It occurred to me then why the magnolia tree had stopped growing upward. It didn’t need to reach the same heights as its neighbors to be successful. It grew where no other trees did, spreading its branches out to collect sunlight where little competition existed. The average magnolia had achieved an entirely different sort of success.

“The strongest oak of the forest is not the one that is protected from the storm and hidden from the sun. It’s the one that stands in the open where it is compelled to struggle for its existence against the winds and rains and the scorching sun.” -Napoleon Hill

And so as I finished my loop around my block, my thoughts about the magnolia tree also came full circle.

“There is a choice you have to make in everything you do. So keep in mind that in the end, the choice you make, makes you.”

“The most important key to achieving great success is to decide upon your goal and launch, get started, take action, move.”

– John Wooden

At the end of the day though it doesn’t matter if a tree grows up or out. To be successful all a tree has to do is grow a little every day. The same applies to people too.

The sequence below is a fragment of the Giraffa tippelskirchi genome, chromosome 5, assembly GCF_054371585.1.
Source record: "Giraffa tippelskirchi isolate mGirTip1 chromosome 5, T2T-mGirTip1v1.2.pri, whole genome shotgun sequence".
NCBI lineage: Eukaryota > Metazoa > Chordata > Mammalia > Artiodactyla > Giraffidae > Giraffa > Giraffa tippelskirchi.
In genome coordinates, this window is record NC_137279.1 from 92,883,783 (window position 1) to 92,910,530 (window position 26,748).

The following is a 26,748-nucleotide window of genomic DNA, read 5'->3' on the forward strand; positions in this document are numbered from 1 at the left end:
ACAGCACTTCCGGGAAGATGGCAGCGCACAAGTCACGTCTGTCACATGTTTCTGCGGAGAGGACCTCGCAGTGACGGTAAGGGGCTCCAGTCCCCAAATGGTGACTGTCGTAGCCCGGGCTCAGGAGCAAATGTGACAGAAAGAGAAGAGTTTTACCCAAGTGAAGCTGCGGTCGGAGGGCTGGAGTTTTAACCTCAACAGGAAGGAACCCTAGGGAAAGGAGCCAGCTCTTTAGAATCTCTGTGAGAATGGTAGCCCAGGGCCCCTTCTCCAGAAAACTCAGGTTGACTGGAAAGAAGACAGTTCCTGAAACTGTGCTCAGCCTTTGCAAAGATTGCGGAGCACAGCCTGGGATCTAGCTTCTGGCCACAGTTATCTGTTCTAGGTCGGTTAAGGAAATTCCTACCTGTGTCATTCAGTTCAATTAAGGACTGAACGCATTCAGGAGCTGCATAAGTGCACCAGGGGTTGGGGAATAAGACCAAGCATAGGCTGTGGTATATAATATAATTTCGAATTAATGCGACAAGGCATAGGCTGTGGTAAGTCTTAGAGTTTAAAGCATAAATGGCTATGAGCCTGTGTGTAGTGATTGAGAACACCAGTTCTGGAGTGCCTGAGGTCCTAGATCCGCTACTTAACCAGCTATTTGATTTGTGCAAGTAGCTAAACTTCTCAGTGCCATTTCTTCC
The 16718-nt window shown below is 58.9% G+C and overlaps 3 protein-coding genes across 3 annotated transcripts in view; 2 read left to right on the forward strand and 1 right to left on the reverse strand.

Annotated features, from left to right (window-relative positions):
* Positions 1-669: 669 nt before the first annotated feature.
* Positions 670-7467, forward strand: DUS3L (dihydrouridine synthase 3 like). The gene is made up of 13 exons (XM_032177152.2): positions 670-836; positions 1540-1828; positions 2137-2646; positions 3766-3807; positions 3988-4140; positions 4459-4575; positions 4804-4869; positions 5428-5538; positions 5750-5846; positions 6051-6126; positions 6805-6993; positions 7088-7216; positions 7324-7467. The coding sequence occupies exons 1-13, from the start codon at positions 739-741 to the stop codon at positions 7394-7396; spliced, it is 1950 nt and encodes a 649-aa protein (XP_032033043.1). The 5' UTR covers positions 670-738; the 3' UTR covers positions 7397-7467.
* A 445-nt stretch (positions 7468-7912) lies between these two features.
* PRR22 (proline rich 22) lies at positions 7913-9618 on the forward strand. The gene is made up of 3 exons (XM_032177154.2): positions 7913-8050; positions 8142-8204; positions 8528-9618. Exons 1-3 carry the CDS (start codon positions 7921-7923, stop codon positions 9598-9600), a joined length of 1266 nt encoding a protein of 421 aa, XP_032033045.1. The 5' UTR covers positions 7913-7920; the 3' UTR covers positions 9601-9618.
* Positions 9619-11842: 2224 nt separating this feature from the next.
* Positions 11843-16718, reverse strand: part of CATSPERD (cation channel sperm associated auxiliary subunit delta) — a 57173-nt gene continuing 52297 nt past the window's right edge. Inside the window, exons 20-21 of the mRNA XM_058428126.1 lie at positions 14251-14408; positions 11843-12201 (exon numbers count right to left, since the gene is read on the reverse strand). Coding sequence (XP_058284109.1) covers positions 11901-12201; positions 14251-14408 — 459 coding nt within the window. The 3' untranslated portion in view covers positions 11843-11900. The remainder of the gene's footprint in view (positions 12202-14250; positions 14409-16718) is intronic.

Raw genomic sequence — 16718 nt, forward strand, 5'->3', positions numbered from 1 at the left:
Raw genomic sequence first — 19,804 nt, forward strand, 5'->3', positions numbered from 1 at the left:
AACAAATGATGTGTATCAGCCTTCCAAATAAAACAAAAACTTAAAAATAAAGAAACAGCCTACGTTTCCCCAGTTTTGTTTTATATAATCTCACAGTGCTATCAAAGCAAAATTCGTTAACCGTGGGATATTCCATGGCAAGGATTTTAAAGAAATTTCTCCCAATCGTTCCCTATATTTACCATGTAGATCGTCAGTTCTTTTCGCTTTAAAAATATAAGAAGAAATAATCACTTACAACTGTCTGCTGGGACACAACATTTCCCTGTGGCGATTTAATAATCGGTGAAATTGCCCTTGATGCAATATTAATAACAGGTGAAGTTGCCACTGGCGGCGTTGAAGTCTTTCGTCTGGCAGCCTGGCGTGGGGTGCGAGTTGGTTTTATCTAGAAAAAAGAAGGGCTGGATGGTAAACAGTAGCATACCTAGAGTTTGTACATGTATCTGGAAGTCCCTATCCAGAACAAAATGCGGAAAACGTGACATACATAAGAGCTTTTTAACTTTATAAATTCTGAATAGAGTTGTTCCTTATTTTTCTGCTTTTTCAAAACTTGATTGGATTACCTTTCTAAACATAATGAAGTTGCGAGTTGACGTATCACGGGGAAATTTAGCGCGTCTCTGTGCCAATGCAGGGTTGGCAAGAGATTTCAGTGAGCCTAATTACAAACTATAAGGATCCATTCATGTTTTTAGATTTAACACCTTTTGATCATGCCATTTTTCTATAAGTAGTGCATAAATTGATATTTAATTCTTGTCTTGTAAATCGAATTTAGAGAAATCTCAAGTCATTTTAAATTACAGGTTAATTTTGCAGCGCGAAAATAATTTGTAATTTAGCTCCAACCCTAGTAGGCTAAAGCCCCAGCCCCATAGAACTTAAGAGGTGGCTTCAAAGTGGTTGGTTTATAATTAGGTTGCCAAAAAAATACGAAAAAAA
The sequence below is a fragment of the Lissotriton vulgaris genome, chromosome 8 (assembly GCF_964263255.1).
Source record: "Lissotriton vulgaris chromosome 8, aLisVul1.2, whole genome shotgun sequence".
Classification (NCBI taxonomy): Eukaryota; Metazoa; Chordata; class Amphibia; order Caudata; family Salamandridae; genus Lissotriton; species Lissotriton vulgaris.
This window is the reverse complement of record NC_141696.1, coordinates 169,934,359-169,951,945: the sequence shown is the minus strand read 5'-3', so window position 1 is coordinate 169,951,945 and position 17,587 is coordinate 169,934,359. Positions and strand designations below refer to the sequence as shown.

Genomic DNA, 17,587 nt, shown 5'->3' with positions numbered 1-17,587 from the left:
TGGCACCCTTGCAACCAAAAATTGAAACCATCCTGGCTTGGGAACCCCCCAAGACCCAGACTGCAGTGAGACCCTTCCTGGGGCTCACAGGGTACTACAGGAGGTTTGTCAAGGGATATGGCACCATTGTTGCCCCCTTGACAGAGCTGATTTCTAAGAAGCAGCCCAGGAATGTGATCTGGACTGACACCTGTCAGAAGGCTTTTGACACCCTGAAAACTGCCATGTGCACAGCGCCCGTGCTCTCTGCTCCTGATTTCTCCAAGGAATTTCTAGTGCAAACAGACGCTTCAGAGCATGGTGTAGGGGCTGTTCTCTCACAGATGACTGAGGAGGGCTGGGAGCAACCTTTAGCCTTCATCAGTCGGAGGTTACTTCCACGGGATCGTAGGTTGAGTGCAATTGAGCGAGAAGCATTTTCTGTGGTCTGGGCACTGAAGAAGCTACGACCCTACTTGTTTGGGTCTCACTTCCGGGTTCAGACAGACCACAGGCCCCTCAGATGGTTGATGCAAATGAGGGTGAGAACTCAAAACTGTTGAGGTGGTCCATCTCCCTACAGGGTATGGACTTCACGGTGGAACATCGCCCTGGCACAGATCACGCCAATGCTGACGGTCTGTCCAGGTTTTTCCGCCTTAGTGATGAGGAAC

quotes courtesy of http://www.azquotes.com

 

Monsoons, Moments, and Mars

It was just me and LT over the weekend. Lamont and Kiddo had embarked on a father-son overnight camping and fishing trip, a trip they go on at least once a year. While they had been gone, there had been heavy rain showers at the coast resulting in texts like “It was a monsoon” and “it turns out that our tent is only 95% waterproof,” messages that amuse me to no end, especially as I sip my wine, comfortably on my couch, while watching a chick flick, foreign film or similar typically vetoed movie selection.

kid's tea party